Does Deal Size Moderate the Effects of Board Faultlines? Evidence from Acquisitions

Meditari Accountancy Research, Vol. ahead-of-print No. ahead-of-print. https://doi.org/10.1108/MEDAR-06-2020-0919

The University of Auckland Business School Research Paper Series

Posted: 10 Feb 2022

See all articles by Tidbury Tidbury

Tidbury Tidbury

The University of Auckland

Steven F. Cahan

University of Auckland Business School

Lily Chen

University of Auckland Business School

Date Written: 2021

Abstract

Purpose
Board faultlines, which reflect intrinsic divisions of board members into relatively homogeneous subgroups, are associated with poor firm performance. This paper aims to extend the existing board faultline research by examining how acquisition deal size moderates the negative implications of board faultlines.

Design/methodology/approach
This paper uses a sample of acquisitions and a quantitative research approach to conduct statistical analysis.

Findings
Using a sample of acquisitions announced between 2007 and 2016, this paper finds evidence suggesting that strong faultlines are associated with poorer acquisition outcomes in the long-term, but not in the short term. Further, this paper finds that the effect of faultline strength on long-term acquisition outcomes is weaker for larger acquisition deals than smaller acquisition deals. The findings are consistent with deal size moderating the relation between faultlines and acquisition outcomes.

Research limitations/implications
This paper addresses possible endogeneity through firm fixed effects and instrumental variable analysis. Although this paper provides evidence on the moderating role of deal size in the context of faultlines, future research could examine the role of additional moderators, such as pro-diversity, trust, board leadership and board and task characteristics.

Practical implications
The findings suggest that boards need to be aware of situations where the negative effects of faultlines are more likely to come to the fore. For example, faultlines are more likely to play a role in more routine, obscure monitoring than for high-profile strategic decisions.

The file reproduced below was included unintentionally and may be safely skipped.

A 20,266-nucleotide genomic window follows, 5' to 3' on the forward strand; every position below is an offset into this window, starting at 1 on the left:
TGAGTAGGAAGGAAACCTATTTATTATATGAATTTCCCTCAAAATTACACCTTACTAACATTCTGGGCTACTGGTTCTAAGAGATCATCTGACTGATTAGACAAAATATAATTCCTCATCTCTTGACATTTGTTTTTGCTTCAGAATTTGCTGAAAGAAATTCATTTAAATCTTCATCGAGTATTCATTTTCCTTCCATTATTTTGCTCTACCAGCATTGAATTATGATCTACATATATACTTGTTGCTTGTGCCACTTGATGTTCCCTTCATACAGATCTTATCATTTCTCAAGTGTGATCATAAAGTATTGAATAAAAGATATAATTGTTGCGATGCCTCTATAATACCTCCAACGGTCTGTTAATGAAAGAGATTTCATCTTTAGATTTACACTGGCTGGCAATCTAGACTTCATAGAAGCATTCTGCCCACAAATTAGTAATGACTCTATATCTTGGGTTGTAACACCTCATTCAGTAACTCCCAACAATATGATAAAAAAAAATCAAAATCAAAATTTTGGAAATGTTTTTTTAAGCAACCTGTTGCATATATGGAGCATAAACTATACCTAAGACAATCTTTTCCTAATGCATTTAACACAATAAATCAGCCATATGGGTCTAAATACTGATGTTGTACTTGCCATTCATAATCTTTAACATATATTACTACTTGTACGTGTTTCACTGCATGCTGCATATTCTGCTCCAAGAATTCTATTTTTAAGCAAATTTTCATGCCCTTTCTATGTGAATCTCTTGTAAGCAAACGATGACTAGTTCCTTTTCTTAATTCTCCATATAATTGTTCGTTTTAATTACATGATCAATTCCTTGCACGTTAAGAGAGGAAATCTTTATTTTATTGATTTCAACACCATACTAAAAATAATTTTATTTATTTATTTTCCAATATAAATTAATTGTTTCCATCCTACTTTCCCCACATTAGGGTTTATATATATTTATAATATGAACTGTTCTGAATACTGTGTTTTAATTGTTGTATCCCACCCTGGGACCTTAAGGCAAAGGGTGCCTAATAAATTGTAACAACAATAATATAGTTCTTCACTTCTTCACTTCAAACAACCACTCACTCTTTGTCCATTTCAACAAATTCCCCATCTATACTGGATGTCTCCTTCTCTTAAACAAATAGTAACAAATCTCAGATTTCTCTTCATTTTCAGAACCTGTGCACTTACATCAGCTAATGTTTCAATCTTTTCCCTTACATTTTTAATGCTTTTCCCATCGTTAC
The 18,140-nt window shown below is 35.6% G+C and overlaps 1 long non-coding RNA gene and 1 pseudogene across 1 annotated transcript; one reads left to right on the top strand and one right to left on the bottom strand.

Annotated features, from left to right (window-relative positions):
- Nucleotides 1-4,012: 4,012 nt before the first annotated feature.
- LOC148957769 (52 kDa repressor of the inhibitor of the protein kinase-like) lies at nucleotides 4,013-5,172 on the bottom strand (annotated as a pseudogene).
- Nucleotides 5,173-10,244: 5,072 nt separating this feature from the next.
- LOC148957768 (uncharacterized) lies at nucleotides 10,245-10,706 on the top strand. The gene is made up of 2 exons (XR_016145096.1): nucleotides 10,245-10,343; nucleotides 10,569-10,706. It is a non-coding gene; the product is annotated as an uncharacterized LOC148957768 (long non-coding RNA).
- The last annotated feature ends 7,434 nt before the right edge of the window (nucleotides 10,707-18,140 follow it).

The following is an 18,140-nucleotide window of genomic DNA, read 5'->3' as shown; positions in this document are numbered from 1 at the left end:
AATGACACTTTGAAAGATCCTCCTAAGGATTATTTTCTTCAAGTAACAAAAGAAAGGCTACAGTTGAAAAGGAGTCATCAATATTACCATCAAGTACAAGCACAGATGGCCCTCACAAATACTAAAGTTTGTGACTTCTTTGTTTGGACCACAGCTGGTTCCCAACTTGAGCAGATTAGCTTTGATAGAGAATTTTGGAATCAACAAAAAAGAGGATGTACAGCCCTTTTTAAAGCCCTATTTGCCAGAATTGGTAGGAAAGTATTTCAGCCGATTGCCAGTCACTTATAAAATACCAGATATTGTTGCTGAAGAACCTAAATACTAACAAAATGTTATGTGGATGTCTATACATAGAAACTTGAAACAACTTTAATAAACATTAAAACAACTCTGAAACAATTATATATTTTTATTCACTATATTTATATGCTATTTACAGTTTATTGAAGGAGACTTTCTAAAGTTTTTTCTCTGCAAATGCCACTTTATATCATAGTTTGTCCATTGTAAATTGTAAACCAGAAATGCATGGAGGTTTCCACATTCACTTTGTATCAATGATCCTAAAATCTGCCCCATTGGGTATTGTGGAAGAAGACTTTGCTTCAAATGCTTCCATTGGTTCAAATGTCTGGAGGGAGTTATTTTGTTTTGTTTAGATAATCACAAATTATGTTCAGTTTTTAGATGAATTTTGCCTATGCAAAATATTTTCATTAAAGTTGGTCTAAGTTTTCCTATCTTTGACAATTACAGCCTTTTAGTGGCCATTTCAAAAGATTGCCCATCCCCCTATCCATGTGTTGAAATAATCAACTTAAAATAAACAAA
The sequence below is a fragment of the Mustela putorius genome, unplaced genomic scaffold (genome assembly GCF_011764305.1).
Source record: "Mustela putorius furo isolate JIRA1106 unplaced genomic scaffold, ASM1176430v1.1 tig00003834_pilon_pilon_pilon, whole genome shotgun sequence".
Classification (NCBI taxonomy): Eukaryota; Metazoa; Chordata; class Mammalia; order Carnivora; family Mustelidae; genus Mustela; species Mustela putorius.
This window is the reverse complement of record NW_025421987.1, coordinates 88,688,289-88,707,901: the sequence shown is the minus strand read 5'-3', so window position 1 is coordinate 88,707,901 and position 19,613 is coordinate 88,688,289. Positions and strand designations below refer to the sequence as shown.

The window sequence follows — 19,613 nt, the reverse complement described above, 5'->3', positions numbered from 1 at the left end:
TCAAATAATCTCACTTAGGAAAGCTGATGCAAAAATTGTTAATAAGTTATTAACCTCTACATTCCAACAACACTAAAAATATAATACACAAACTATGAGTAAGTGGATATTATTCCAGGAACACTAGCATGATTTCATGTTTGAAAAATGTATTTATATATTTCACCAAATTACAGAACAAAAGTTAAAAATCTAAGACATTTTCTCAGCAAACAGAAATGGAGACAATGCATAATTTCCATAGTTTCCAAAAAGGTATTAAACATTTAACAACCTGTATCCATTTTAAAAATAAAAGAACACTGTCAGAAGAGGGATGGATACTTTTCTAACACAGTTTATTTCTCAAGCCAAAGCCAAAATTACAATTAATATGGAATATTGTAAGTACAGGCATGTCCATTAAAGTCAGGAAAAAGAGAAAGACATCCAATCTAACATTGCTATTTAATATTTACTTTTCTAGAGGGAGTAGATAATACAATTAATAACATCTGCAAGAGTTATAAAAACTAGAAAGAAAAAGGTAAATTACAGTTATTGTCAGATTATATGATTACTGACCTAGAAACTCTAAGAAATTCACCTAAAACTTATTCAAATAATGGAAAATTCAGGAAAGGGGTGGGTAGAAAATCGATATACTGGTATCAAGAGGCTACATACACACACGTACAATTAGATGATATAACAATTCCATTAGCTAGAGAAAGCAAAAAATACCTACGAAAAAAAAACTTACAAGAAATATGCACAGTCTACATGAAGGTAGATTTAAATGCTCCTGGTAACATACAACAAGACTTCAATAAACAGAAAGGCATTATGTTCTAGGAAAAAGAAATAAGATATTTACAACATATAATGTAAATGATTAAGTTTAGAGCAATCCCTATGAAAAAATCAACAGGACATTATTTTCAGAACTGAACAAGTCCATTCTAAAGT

Originality/value
The study is multidisciplinary as it draws on the management, organizational behaviour and psychology and finance literature. It contributes to the developing literature on faultlines in several important ways. First, this paper supports their view that faultlines have adverse effects on board performance by showing that faultlines negatively impact discrete strategic investment decisions. Second, this paper provides evidence that deals size moderates the faultline-acquisition performance relation, indicating that the role of faultlines is contextual. Third, this paper finds evidence that suggests investors do not factor in board faultlines when responding to acquisition announcements.

Full paper available at https://doi.org/10.1108/MEDAR-06-2020-0919

Keywords: Governance, Board of directors, Acquisition, Faultlines, Board performance, D70, G34, M41

Suggested Citation

Tidbury, Daniel and Cahan, Steven F. and Chen, Lily, Does Deal Size Moderate the Effects of Board Faultlines? Evidence from Acquisitions (2021). Meditari Accountancy Research, Vol. ahead-of-print No. ahead-of-print. https://doi.org/10.1108/MEDAR-06-2020-0919 , The University of Auckland Business School Research Paper Series, Available at SSRN: https://ssrn.com/abstract=4030201

Daniel Tidbury (Contact Author)

The University of Auckland

Sir Owen G Glenn Building, 12 Grafton Road, Auckla
Auckland, 1010

HOME PAGE: http://linkedin.com/in/danieltidbury

Steven F. Cahan

University of Auckland Business School ( email )

12 Grafton Rd
Private Bag 92019
Auckland, 1010
New Zealand

Lily Chen

University of Auckland Business School ( email )

12 Grafton Rd
Private Bag 92019
Auckland, 1010
New Zealand

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